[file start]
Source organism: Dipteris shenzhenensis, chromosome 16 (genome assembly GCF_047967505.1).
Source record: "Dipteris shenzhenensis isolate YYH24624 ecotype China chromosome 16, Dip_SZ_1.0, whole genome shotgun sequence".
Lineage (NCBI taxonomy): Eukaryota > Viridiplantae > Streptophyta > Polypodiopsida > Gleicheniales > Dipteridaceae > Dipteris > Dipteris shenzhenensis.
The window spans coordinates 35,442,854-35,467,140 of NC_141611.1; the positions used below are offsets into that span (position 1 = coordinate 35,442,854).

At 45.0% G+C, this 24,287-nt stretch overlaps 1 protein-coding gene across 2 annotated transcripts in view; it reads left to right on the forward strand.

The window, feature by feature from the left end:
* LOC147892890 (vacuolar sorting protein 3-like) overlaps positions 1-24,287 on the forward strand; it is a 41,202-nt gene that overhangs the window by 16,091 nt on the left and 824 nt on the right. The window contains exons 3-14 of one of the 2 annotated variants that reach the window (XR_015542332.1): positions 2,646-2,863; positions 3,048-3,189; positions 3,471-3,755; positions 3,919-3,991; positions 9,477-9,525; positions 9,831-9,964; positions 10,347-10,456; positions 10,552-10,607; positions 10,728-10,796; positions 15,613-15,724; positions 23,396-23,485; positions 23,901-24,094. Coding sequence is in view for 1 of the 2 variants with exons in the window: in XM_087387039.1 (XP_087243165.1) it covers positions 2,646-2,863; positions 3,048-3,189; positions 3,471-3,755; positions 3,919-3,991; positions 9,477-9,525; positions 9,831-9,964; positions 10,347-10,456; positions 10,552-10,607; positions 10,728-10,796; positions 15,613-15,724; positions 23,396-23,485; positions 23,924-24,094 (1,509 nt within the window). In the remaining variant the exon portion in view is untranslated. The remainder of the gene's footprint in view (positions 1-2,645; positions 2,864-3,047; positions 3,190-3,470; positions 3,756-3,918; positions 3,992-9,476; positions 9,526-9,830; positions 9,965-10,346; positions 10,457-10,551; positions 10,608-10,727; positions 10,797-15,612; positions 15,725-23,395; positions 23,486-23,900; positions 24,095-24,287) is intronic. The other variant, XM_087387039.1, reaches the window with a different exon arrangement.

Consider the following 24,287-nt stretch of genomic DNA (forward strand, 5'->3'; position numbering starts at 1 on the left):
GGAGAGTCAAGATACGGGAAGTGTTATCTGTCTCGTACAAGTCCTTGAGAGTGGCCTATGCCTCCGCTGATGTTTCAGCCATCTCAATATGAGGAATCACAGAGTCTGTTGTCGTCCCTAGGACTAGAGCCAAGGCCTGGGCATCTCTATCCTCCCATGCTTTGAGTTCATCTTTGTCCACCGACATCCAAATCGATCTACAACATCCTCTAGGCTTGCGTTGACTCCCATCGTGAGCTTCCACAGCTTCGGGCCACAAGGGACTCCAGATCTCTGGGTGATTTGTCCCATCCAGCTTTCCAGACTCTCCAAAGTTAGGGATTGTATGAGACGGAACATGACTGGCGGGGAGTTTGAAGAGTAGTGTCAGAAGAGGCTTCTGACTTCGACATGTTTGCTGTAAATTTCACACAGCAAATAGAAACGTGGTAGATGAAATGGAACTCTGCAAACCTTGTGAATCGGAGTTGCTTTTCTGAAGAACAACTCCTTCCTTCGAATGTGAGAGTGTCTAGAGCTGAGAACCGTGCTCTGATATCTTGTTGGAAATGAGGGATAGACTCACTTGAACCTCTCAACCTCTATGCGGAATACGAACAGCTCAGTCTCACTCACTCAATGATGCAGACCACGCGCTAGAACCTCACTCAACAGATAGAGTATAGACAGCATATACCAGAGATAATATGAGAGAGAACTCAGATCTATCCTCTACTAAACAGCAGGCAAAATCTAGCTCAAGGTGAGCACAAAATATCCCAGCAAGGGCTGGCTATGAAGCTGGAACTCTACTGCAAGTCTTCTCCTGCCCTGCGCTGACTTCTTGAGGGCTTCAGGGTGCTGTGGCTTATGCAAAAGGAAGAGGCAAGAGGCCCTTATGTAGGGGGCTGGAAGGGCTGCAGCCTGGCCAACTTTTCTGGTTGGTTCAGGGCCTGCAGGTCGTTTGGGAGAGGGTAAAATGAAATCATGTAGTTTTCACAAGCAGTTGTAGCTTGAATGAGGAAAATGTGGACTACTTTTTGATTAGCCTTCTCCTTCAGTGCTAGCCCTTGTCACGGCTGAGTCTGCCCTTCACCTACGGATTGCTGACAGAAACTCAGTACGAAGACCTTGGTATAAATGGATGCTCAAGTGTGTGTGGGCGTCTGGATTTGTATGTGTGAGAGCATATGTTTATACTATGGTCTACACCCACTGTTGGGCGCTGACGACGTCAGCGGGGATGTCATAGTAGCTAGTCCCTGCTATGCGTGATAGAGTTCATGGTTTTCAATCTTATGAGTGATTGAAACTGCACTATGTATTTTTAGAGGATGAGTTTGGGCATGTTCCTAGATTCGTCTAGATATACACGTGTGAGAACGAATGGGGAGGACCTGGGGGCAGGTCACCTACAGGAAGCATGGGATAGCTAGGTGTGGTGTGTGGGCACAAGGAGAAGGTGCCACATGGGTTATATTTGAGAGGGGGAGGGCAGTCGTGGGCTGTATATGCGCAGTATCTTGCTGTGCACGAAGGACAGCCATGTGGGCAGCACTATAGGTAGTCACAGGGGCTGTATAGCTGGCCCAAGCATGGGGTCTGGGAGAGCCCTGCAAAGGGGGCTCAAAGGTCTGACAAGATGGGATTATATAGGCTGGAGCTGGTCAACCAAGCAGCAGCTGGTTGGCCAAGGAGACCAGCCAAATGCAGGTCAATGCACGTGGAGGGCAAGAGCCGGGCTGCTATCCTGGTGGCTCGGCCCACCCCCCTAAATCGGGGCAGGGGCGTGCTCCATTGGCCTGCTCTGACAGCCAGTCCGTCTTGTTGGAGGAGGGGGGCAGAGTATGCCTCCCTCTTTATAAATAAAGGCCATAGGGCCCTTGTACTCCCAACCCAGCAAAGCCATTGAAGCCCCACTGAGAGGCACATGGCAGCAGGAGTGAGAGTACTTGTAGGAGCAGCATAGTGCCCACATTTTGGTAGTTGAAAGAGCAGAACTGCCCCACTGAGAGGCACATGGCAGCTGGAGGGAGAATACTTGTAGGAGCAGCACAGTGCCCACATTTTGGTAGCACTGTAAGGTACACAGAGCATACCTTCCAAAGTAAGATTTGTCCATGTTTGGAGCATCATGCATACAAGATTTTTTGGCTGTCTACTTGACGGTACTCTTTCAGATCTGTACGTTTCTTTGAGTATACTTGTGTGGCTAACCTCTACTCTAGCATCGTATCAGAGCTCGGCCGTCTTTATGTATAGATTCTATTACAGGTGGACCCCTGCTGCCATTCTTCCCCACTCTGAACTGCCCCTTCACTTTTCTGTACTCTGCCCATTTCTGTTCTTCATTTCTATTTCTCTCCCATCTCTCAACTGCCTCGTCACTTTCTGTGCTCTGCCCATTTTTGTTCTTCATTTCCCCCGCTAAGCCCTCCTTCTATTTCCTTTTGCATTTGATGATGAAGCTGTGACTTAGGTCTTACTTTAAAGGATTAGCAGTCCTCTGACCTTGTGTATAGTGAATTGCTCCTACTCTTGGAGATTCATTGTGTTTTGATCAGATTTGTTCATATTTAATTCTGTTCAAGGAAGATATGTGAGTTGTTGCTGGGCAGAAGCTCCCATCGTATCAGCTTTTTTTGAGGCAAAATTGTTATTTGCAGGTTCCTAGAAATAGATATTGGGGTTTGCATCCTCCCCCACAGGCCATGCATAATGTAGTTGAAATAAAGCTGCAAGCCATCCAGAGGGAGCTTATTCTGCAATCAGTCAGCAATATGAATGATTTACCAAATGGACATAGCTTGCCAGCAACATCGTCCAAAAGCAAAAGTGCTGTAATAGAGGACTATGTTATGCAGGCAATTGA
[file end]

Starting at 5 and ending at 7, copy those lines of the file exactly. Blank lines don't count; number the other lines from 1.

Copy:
At 45.0% G+C, this 24,287-nt stretch overlaps 1 protein-coding gene across 2 annotated transcripts in view; it reads left to right on the forward strand.

The window, feature by feature from the left end:
* LOC147892890 (vacuolar sorting protein 3-like) overlaps positions 1-24,287 on the forward strand; it is a 41,202-nt gene that overhangs the window by 16,091 nt on the left and 824 nt on the right. The window contains exons 3-14 of one of the 2 annotated variants that reach the window (XR_015542332.1): positions 2,646-2,863; positions 3,048-3,189; positions 3,471-3,755; positions 3,919-3,991; positions 9,477-9,525; positions 9,831-9,964; positions 10,347-10,456; positions 10,552-10,607; positions 10,728-10,796; positions 15,613-15,724; positions 23,396-23,485; positions 23,901-24,094. Coding sequence is in view for 1 of the 2 variants with exons in the window: in XM_087387039.1 (XP_087243165.1) it covers positions 2,646-2,863; positions 3,048-3,189; positions 3,471-3,755; positions 3,919-3,991; positions 9,477-9,525; positions 9,831-9,964; positions 10,347-10,456; positions 10,552-10,607; positions 10,728-10,796; positions 15,613-15,724; positions 23,396-23,485; positions 23,924-24,094 (1,509 nt within the window). In the remaining variant the exon portion in view is untranslated. The remainder of the gene's footprint in view (positions 1-2,645; positions 2,864-3,047; positions 3,190-3,470; positions 3,756-3,918; positions 3,992-9,476; positions 9,526-9,830; positions 9,965-10,346; positions 10,457-10,551; positions 10,608-10,727; positions 10,797-15,612; positions 15,725-23,395; positions 23,486-23,900; positions 24,095-24,287) is intronic. The other variant, XM_087387039.1, reaches the window with a different exon arrangement.